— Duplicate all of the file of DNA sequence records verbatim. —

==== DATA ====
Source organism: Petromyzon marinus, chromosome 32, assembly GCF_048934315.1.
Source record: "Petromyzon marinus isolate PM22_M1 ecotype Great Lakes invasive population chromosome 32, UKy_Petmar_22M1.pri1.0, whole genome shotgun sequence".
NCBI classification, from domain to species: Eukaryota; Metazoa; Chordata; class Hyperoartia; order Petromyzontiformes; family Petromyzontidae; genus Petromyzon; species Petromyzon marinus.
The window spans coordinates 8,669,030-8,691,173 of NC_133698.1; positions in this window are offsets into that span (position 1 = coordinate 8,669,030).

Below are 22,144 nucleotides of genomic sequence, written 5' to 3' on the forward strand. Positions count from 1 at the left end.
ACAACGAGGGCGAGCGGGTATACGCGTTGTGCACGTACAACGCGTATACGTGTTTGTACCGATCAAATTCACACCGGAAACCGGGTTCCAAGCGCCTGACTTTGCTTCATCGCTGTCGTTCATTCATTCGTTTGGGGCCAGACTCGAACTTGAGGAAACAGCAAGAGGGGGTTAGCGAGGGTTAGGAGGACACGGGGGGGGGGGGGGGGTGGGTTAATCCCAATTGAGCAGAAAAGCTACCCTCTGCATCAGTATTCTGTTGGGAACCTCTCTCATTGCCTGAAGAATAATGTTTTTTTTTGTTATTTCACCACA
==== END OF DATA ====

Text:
Source organism: Petromyzon marinus, chromosome 32, assembly GCF_048934315.1.
Source record: "Petromyzon marinus isolate PM22_M1 ecotype Great Lakes invasive population chromosome 32, UKy_Petmar_22M1.pri1.0, whole genome shotgun sequence".
NCBI classification, from domain to species: Eukaryota; Metazoa; Chordata; class Hyperoartia; order Petromyzontiformes; family Petromyzontidae; genus Petromyzon; species Petromyzon marinus.
The window spans coordinates 8,669,030-8,691,173 of NC_133698.1; positions in this window are offsets into that span (position 1 = coordinate 8,669,030).

Below are 22,144 nucleotides of genomic sequence, written 5' to 3' on the forward strand. Positions count from 1 at the left end.
ACAACGAGGGCGAGCGGGTATACGCGTTGTGCACGTACAACGCGTATACGTGTTTGTACCGATCAAATTCACACCGGAAACCGGGTTCCAAGCGCCTGACTTTGCTTCATCGCTGTCGTTCATTCATTCGTTTGGGGCCAGACTCGAACTTGAGGAAACAGCAAGAGGGGGTTAGCGAGGGTTAGGAGGACACGGGGGGGGGGGGGGGGTGGGTTAATCCCAATTGAGCAGAAAAGCTACCCTCTGCATCAGTATTCTGTTGGGAACCTCTCTCATTGCCTGAAGAATAATGTTTTTTTTTGTTATTTCACCACA